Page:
Aristotle On The Virtues Of Slaves, Women, And Children

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There is a puzzle about what Aristotle means when (e.g. at Pol. 1.13) he attributes virtue of character to deliberatively imperfect persons like slaves, women, and children. This is because his official ethical works (EN, EE) seem to insist that virtue requires the deliberative excellence of practical wisdom (phronêsis). If slaves, women, and children don't have the virtue that Aristotle develops at length in the ethical works, then what exactly is the "virtue" that he ascribes to them? I argue that the virtue of slaves, women, and children, while not amounting to virtue strictly-speaking, approximates such virtue in the following way (chapter 1). Start with the uncontroversial idea that virtue strictly-speaking, as a mode of rational excellence, essentially involves not only the excellence of an agent's (strictly) rational or deliberative part, but also the excellence of her non-rational part-her alogon or emotional part-qua that part's ability to "follow" or "be persuaded by" reason. Now, while slaves, women, and children lack perfect deliberative faculties and so cannot have the deliberative excellence required for virtue strictly-speaking, they can at the very least have non-rational parts that follow reason in a way, and so can have virtue that approximates virtue strictly-speaking. Such obedience of the alogon consists, I argue, in the alogon attaching to fine objects qua fine (chapter 2). To support this claim, I look at what Aristotle says about following reason. I then examine the motivational and evaluative capacities of nonrational desire and argue that appetite (epithumia) and spirited desire (thumos) can, if habituated properly, be motivated by considerations of the fine (kalon) as such (chapters 3 & 4). Granting that slaves, women, and children can have non-rational desires for fine action as such, can they decide on (prohairesthai) fine action? To answer this question, I argue for an account of decision whereby it essentially arises out of reflective deliberation about the constituents of happiness (chapters 5 &6). Because women can, but slaves and women cannot, engage in such deliberation, only women are capable of deciding on virtuous actions. The virtues of slaves and children do not include prohairetic motivation (chapter 7).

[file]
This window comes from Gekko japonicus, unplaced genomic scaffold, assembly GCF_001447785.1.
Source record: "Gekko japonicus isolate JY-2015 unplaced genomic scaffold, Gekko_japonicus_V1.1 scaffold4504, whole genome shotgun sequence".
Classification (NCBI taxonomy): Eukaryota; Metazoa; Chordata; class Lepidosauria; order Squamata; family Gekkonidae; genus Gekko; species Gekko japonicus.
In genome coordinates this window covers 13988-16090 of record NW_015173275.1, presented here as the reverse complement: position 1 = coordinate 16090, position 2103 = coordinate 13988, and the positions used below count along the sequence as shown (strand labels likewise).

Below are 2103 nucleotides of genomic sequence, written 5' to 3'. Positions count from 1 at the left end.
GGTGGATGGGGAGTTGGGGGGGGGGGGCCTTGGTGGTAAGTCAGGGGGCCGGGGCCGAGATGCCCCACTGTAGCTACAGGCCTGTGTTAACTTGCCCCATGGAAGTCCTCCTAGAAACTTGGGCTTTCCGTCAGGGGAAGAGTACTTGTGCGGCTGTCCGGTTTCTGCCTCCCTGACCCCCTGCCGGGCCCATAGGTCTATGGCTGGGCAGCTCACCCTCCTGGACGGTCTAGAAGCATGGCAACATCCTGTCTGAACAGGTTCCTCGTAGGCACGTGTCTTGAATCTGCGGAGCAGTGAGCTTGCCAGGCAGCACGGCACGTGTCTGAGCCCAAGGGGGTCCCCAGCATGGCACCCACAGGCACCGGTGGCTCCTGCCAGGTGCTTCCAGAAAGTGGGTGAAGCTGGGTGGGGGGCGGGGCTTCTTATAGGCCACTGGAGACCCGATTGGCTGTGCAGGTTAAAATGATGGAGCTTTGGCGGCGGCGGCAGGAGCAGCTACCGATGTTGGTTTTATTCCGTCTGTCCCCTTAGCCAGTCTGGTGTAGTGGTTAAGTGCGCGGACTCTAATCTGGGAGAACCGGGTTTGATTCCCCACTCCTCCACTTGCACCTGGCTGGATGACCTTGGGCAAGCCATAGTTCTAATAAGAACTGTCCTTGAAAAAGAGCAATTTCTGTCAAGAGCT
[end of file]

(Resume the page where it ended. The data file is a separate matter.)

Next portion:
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aristotle; ethics; slaves


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Irwin, Terence Henry

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Fine, Gail Judith
Sturgeon, Nicholas Lee

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Ph. D., Philosophy

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Doctor of Philosophy

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dissertation or thesis

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